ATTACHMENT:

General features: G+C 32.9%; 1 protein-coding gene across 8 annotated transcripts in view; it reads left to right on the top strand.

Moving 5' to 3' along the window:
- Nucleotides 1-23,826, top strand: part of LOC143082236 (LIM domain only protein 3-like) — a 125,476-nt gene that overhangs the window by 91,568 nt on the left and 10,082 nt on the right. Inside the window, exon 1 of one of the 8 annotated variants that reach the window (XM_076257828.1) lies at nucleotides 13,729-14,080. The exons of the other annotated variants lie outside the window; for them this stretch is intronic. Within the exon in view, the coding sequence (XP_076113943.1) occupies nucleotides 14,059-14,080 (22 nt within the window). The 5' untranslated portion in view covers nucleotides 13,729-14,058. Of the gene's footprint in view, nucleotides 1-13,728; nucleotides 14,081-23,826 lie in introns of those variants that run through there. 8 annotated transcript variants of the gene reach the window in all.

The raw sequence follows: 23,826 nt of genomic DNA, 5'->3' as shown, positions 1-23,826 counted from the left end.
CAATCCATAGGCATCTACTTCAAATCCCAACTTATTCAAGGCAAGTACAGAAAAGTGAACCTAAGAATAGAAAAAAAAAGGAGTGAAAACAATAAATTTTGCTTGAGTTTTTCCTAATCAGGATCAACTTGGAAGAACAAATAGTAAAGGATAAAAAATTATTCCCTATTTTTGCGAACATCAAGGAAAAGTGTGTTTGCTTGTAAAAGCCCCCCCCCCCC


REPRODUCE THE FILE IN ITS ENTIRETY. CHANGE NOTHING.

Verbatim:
General features: G+C 32.9%; 1 protein-coding gene across 8 annotated transcripts in view; it reads left to right on the top strand.

Moving 5' to 3' along the window:
- Nucleotides 1-23,826, top strand: part of LOC143082236 (LIM domain only protein 3-like) — a 125,476-nt gene that overhangs the window by 91,568 nt on the left and 10,082 nt on the right. Inside the window, exon 1 of one of the 8 annotated variants that reach the window (XM_076257828.1) lies at nucleotides 13,729-14,080. The exons of the other annotated variants lie outside the window; for them this stretch is intronic. Within the exon in view, the coding sequence (XP_076113943.1) occupies nucleotides 14,059-14,080 (22 nt within the window). The 5' untranslated portion in view covers nucleotides 13,729-14,058. Of the gene's footprint in view, nucleotides 1-13,728; nucleotides 14,081-23,826 lie in introns of those variants that run through there. 8 annotated transcript variants of the gene reach the window in all.

The raw sequence follows: 23,826 nt of genomic DNA, 5'->3' as shown, positions 1-23,826 counted from the left end.
CAATCCATAGGCATCTACTTCAAATCCCAACTTATTCAAGGCAAGTACAGAAAAGTGAACCTAAGAATAGAAAAAAAAAGGAGTGAAAACAATAAATTTTGCTTGAGTTTTTCCTAATCAGGATCAACTTGGAAGAACAAATAGTAAAGGATAAAAAATTATTCCCTATTTTTGCGAACATCAAGGAAAAGTGTGTTTGCTTGTAAAAGCCCCCCCCCCCC